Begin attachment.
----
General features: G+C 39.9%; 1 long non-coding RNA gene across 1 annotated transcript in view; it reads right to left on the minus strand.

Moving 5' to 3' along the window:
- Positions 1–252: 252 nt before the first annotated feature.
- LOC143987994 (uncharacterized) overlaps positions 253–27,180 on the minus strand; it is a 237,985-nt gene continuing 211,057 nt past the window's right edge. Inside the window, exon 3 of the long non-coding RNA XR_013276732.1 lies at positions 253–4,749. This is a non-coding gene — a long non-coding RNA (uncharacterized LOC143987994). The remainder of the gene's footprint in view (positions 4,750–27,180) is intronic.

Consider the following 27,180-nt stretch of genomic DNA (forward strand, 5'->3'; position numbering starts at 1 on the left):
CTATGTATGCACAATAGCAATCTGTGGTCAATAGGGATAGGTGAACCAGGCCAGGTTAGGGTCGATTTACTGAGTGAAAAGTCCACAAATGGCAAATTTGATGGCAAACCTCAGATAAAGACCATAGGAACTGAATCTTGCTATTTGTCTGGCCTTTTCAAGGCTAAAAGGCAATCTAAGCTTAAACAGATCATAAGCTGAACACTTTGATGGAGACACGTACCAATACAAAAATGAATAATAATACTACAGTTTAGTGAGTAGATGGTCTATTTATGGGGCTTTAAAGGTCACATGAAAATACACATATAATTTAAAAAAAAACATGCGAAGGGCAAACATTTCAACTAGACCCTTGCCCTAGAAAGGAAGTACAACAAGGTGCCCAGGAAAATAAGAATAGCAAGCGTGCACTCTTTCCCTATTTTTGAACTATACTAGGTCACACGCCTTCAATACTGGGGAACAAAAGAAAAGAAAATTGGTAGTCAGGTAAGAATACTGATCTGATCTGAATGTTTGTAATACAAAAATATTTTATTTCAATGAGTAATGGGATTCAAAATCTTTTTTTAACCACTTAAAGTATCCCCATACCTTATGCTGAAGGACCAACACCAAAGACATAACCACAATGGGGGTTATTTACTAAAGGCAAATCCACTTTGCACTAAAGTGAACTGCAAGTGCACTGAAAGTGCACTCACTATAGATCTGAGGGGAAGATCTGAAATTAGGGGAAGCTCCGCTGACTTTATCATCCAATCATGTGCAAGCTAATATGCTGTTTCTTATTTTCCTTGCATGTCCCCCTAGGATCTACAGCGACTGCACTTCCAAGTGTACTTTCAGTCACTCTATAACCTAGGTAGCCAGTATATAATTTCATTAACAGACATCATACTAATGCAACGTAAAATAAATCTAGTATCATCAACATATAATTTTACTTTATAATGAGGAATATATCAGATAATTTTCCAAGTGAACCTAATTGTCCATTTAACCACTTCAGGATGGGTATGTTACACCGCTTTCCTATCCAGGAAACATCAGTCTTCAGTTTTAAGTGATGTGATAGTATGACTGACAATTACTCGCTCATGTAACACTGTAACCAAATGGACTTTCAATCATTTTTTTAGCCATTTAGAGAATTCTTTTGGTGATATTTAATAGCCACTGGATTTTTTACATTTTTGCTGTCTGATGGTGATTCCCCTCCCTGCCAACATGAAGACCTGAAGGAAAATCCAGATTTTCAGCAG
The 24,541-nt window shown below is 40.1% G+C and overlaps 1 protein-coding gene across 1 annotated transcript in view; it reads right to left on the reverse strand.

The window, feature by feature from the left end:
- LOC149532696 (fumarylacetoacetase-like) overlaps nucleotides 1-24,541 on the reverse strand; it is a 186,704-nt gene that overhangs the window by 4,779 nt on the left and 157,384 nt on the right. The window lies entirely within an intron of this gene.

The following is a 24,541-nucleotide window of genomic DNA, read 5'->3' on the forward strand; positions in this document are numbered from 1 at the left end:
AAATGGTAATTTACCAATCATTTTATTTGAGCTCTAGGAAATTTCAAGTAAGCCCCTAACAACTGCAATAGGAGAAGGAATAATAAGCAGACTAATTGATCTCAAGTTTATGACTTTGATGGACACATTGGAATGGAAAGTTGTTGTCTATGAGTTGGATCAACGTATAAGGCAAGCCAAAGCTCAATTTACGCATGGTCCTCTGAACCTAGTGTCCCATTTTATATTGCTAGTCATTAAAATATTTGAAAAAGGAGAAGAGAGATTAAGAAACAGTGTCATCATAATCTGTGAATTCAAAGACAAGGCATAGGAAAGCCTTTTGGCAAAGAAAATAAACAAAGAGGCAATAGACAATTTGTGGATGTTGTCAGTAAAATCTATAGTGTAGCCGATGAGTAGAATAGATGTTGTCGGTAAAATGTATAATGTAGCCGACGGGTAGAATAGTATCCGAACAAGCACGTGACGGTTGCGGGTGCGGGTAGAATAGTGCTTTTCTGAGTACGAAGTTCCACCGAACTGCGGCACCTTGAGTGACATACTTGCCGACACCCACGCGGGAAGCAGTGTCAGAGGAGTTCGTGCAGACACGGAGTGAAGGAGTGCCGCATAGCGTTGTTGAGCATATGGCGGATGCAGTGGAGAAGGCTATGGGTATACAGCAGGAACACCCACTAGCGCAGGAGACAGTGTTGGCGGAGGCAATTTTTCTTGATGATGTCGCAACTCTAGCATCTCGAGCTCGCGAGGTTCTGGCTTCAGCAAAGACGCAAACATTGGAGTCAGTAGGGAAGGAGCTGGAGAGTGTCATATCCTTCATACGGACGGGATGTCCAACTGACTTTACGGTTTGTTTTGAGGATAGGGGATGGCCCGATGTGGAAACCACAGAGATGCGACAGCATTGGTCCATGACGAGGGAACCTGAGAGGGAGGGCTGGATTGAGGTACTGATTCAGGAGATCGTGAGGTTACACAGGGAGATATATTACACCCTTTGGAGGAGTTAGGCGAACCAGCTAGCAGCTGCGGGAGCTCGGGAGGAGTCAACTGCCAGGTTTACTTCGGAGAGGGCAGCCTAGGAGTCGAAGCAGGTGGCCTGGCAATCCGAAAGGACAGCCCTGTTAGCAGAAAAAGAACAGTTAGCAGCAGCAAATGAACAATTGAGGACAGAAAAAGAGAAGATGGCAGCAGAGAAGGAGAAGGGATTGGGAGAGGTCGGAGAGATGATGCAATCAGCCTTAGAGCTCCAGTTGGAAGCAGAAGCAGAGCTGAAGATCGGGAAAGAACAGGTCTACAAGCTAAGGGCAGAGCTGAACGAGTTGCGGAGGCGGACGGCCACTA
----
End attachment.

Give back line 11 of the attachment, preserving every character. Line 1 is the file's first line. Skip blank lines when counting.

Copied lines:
AAATGGTAATTTACCAATCATTTTATTTGAGCTCTAGGAAATTTCAAGTAAGCCCCTAACAACTGCAATAGGAGAAGGAATAATAAGCAGACTAATTGATCTCAAGTTTATGACTTTGATGGACACATTGGAATGGAAAGTTGTTGTCTATGAGTTGGATCAACGTATAAGGCAAGCCAAAGCTCAATTTACGCATGGTCCTCTGAACCTAGTGTCCCATTTTATATTGCTAGTCATTAAAATATTTGAAAAAGGAGAAGAGAGATTAAGAAACAGTGTCATCATAATCTGTGAATTCAAAGACAAGGCATAGGAAAGCCTTTTGGCAAAGAAAATAAACAAAGAGGCAATAGACAATTTGTGGATGTTGTCAGTAAAATCTATAGTGTAGCCGATGAGTAGAATAGATGTTGTCGGTAAAATGTATAATGTAGCCGACGGGTAGAATAGTATCCGAACAAGCACGTGACGGTTGCGGGTGCGGGTAGAATAGTGCTTTTCTGAGTACGAAGTTCCACCGAACTGCGGCACCTTGAGTGACATACTTGCCGACACCCACGCGGGAAGCAGTGTCAGAGGAGTTCGTGCAGACACGGAGTGAAGGAGTGCCGCATAGCGTTGTTGAGCATATGGCGGATGCAGTGGAGAAGGCTATGGGTATACAGCAGGAACACCCACTAGCGCAGGAGACAGTGTTGGCGGAGGCAATTTTTCTTGATGATGTCGCAACTCTAGCATCTCGAGCTCGCGAGGTTCTGGCTTCAGCAAAGACGCAAACATTGGAGTCAGTAGGGAAGGAGCTGGAGAGTGTCATATCCTTCATACGGACGGGATGTCCAACTGACTTTACGGTTTGTTTTGAGGATAGGGGATGGCCCGATGTGGAAACCACAGAGATGCGACAGCATTGGTCCATGACGAGGGAACCTGAGAGGGAGGGCTGGATTGAGGTACTGATTCAGGAGATCGTGAGGTTACACAGGGAGATATATTACACCCTTTGGAGGAGTTAGGCGAACCAGCTAGCAGCTGCGGGAGCTCGGGAGGAGTCAACTGCCAGGTTTACTTCGGAGAGGGCAGCCTAGGAGTCGAAGCAGGTGGCCTGGCAATCCGAAAGGACAGCCCTGTTAGCAGAAAAAGAACAGTTAGCAGCAGCAAATGAACAATTGAGGACAGAAAAAGAGAAGATGGCAGCAGAGAAGGAGAAGGGATTGGGAGAGGTCGGAGAGATGATGCAATCAGCCTTAGAGCTCCAGTTGGAAGCAGAAGCAGAGCTGAAGATCGGGAAAGAACAGGTCTACAAGCTAAGGGCAGAGCTGAACGAGTTGCGGAGGCGGACGGCCACTA